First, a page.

Joel Gomes has created this 3D-printed model of a Wankel engine, which fits together well enough that it functions as an engine – though instead of using exploding hydrocarbons, he’s elected to use compressed CO2. Joel had to adapt a quick-release valve, tapping a thread to add an electrically controlled release mechanism to enable him to release the gas into the Wankel engine remotely. It’s currently powering a remote-controlled car, in a brilliant mix-up of 3D printing and steampunk.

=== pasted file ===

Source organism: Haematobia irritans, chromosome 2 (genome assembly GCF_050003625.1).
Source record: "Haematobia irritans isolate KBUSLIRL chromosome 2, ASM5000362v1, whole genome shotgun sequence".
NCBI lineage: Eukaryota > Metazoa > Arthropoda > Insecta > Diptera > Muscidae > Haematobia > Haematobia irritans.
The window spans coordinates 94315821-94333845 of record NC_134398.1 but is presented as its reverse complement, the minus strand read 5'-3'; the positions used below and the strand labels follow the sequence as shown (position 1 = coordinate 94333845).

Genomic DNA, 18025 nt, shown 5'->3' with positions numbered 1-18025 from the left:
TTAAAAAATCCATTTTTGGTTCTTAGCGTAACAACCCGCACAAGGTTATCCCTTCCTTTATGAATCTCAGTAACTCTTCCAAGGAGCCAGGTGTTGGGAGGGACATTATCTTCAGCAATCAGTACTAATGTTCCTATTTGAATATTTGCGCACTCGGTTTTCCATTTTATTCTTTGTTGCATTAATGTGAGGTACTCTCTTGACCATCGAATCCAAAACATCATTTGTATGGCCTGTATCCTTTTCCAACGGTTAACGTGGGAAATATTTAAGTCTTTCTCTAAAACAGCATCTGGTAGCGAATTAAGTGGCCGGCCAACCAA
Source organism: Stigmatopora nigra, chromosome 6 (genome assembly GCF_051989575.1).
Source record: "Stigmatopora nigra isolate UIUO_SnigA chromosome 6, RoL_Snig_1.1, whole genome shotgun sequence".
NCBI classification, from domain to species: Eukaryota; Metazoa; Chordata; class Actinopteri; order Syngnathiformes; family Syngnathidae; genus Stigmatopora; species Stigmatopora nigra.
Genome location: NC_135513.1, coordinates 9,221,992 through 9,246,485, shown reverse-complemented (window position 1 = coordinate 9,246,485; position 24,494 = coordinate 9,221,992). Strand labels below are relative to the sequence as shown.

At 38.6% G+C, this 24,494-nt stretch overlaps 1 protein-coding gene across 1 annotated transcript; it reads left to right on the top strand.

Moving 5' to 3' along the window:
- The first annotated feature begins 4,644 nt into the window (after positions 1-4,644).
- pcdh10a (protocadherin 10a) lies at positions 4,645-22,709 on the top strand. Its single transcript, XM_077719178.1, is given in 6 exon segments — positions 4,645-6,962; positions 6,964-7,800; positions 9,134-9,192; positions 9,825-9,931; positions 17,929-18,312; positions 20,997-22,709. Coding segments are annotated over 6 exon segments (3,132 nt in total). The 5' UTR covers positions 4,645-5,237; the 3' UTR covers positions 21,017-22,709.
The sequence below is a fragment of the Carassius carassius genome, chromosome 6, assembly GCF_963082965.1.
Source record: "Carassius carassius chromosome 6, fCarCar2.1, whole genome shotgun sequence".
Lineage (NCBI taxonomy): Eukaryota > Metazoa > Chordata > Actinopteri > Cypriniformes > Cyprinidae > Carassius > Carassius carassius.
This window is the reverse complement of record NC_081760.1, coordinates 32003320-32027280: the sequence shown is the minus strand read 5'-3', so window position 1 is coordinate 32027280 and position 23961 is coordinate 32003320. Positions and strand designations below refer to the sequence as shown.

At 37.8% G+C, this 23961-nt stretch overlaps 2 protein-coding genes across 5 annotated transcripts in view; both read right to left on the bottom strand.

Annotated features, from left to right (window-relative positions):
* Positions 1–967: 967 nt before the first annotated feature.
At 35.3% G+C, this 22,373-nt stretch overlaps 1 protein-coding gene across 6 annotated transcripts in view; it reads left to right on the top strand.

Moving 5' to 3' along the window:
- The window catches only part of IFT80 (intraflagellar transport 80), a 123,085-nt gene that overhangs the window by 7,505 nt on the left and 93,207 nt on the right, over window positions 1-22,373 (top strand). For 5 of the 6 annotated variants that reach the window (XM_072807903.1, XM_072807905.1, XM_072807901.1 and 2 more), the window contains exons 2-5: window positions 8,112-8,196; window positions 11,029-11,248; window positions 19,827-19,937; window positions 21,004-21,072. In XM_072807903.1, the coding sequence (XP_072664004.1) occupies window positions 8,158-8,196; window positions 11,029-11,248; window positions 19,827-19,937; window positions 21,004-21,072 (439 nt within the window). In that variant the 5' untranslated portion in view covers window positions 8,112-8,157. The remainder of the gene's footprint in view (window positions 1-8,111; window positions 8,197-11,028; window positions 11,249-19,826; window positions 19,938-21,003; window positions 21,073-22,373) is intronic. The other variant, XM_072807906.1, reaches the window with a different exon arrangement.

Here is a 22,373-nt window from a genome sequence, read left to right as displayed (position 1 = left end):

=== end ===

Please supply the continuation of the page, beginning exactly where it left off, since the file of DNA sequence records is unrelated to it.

Instead of pistons moving up and down, with a crank to convert linear motion into rotary motion, a Wankel engine uses a triangular rotor that turns within a chamber. As the triangle rotates, different areas within the chamber get compressed. When petrol and air are injected, and the mixture ignited, the triangle spins fast enough to power a car, motorbike, or aircraft. Wankel engines have advantages (high power-to-weight ratio, low
vibration) and disadvantages (poor fuel efficiency, a tendency to break down if not maintained) compared with standard piston engines, but we like them mainly because of the clever, original design – which also translates well into 3D printing.